Oats Potatoes
Net carbs (grams) 47 65
Fat (grams) 5 9
Protein (grams) 10 17
Micronutrients (%RDA) – oats win

Manganese (147%)

Zinc (20%)

Manganese (50%)

Zinc (15%)

Micronutrients (% RDA) – tie

B1 (34%)

B1 (34%)

Micronutrients (%RDA) – potatoes win

B2 (11%)

B5 (18%)

Copper (16%)

Iron (19%)

Magnesium (28%)

Phosphorus (33%)

Vitamin B3 (7%)

Vitamin B6 (6%)

Vitamin A (0%)

Vitamin K (2%)

Calcium (6%)

Potassium (6%)

B2 (25%)

B5 (33%)

Copper (29%)

Iron (20%)

Magnesium (39%)

Phosphorus (50%)

Vitamin B3 (54%)

Vitamin B6 (75%)

Vitamin A (90%)

Vitamin K (674%)

Calcium (12%)

Potassium (46%)

The worst you can say for the potatoes is that they “only” contain half the RDA of manganese…not exactly a damning criticism. The potassium is particularly notable for people concerned about blood pressure.

3. Stuffed Peppers

Breakfast stuffed peppers – assuming that each person will eat one pepper, here’s the nutrition for a single stuffed pepper, compared to a bowl of oats.

Oats Stuffed peppers
Net carbs (grams) 47 13
Fat (grams) 5 19
Protein (grams) 10 19*
Micronutrients (%RDA) – oats win

B1 (34%)

Magnesium (28%)

Manganese (147%)

Phosphorus (33%)

B1 (23%)

Magnesium (18%)

Manganese (30%)

Phosphorus (45%)

Micronutrients – tie

Copper (16%)

Copper (16%)

Micronutrients (%RDA) – peppers win

B2 (11%)

B5 (18%)

Iron (19%)

Zinc (20%)

Vitamin B3 (7%)

Vitamin B6 (6%)

Vitamin B12 (0%)

Choline (8%)

Folate (6%)

Vitamin A (0%)

Vitamin C (0%)

Vitamin E (2%)

B2 (73%)

B5 (53%)

Iron (21%)

Zinc (26%)

Vitamin B3 (28%)

Vitamin B6 (67%)

Vitamin B12 (42%)

Choline (77%)

Folate (50%)

Vitamin A (181%)

Vitamin C (91%)

Vitamin E (31%)

* (Not a typo – fat and protein both happen to be 19 grams for this recipe)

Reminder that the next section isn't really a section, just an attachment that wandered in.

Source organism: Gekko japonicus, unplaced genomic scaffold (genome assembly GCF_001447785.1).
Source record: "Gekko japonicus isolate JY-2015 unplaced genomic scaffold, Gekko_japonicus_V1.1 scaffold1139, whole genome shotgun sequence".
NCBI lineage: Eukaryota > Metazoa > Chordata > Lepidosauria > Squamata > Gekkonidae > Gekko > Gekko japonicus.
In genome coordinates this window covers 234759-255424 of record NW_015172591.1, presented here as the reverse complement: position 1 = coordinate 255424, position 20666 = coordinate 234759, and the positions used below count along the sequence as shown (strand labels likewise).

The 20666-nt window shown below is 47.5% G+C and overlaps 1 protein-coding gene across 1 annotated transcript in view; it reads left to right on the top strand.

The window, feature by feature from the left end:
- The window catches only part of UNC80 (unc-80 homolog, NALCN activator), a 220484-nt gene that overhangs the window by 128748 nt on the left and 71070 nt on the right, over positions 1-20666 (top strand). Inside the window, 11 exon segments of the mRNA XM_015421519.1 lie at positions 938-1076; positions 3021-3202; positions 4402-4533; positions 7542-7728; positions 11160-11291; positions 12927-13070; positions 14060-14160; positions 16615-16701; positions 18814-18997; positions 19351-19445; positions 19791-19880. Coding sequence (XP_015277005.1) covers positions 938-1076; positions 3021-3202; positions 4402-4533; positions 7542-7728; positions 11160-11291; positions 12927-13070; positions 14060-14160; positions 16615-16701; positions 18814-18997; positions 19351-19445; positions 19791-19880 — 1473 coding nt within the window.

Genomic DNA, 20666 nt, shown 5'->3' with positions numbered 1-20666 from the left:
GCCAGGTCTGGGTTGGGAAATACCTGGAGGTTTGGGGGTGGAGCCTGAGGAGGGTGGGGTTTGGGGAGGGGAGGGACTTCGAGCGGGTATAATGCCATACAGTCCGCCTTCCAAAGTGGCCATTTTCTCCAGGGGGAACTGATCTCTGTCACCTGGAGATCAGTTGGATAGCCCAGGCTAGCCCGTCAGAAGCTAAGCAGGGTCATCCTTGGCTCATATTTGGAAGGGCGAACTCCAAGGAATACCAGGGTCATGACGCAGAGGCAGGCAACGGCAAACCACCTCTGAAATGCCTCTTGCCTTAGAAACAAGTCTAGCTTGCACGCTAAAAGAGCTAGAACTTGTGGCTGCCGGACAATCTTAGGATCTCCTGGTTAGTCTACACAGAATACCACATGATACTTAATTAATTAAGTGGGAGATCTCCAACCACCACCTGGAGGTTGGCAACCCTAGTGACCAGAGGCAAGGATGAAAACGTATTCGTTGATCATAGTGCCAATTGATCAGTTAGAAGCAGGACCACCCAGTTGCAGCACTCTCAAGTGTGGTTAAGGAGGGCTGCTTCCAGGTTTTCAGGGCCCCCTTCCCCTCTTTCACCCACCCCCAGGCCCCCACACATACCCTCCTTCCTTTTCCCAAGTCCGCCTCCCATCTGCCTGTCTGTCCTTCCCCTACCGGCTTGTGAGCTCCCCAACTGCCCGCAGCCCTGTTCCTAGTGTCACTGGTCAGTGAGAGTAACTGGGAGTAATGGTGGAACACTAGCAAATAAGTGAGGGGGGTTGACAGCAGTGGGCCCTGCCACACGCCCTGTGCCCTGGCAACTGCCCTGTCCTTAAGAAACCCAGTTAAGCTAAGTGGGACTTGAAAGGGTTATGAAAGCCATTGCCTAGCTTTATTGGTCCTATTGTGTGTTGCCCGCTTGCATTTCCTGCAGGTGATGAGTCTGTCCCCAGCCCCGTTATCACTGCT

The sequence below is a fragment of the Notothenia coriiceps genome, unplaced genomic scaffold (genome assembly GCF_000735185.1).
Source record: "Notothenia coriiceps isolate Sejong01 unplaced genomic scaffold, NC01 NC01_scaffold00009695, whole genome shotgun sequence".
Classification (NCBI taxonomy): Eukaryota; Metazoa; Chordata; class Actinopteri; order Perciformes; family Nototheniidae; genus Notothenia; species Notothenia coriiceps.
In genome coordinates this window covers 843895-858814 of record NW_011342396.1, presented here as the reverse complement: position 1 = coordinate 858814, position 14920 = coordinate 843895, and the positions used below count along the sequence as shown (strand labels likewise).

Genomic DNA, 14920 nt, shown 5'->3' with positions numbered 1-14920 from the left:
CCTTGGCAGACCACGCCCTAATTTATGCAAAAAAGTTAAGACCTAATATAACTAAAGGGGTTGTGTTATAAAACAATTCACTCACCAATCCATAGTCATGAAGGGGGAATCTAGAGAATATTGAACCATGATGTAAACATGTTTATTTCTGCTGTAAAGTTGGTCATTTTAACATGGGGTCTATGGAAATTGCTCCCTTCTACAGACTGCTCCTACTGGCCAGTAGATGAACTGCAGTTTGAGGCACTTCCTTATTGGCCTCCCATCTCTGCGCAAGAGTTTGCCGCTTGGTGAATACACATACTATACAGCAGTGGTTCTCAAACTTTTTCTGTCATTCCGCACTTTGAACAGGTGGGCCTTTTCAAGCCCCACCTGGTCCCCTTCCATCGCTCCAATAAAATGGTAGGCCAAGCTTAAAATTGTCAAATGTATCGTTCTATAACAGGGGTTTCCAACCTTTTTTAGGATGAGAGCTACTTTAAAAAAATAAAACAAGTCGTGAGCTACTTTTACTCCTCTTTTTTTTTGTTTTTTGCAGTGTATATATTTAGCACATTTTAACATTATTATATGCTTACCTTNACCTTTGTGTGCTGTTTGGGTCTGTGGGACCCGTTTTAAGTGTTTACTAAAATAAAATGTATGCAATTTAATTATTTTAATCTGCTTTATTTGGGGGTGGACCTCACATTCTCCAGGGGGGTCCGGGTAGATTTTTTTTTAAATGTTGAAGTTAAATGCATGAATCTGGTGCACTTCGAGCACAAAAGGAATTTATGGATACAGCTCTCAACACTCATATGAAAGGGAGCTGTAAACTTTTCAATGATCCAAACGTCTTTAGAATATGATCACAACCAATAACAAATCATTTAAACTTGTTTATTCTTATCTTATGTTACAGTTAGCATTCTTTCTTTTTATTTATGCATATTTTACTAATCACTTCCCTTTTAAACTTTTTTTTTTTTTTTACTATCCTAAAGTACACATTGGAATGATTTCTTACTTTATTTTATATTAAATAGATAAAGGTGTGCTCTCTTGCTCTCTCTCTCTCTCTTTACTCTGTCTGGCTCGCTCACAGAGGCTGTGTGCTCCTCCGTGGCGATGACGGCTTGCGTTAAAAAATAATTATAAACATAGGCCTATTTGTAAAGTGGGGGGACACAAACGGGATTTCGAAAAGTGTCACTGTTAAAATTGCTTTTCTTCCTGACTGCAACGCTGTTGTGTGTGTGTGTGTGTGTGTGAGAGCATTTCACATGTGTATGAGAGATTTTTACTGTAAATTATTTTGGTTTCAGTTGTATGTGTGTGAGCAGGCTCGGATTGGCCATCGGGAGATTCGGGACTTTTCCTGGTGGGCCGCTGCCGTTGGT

Take a look at that list of nutrients you can only get from the stuffed peppers! Turns out vegetables are pretty nutritious; who knew! The choline here is significant because it’s so good for heart health.

4. Smoked Salmon with Avocado

For the egg-haters (or the egg-allergic), try a few slices of smoked salmon with half an avocado – keto folks who like to do dairy can add some cream cheese to the salmon and make tasty miniature salmon-cream cheese pinwheels out of them. Nutrition information below is for 4 ounces of smoked salmon (that’s a few slices), with 3 tbsp. of cream cheese, half an avocado, and a few cherry tomatoes thrown on the side for good measure.

Oats Salmon
Net carbs (grams) 47 5.2
Fat (grams) 5 28
Protein (grams) 10 26
Micronutrients (% RDA) – oats win

B1 (34%)

Iron (19%)

Magnesium (28%)

Manganese (147%)

Phosphorus (33%)

Zinc (20%)

B1 (11%)

Iron (12%)

Magnesium (13%)

Manganese (12%)

Phosphorus (41%)

Zinc (8%)

Notable micronutrients – salmon wins

B2 (11%)

B5 (18%)

Copper (16%)

Vitamin A (0%)

Vitamin B3 (7%)

Vitamin B6 (4%)

Vitamin B12 (0%)

Choline (8%)

Folate (6%)

Vitamin E (2%)

Potassium (6%)

B2 (29%)

B5 (46%)

Copper (22%)

Vitamin A (27%)

Vitamin B3 (54%)

Vitamin B6 (43%)

Vitamin B12 (162%)

Choline (30%)

Folate (20%)

Vitamin E (24%)

Potassium (17%)

Oats aren’t actually that great

Are they better than Cinnamon Toast Crunch? Absolutely. But are they the best you can do? Far from it! Oats aren’t actually that great, nutritionally speaking, and there’s no reason to be worried about missing them. You can get better nutritional value – most notably a broader range of nutrients – from lots of Paleo and keto-friendly meals.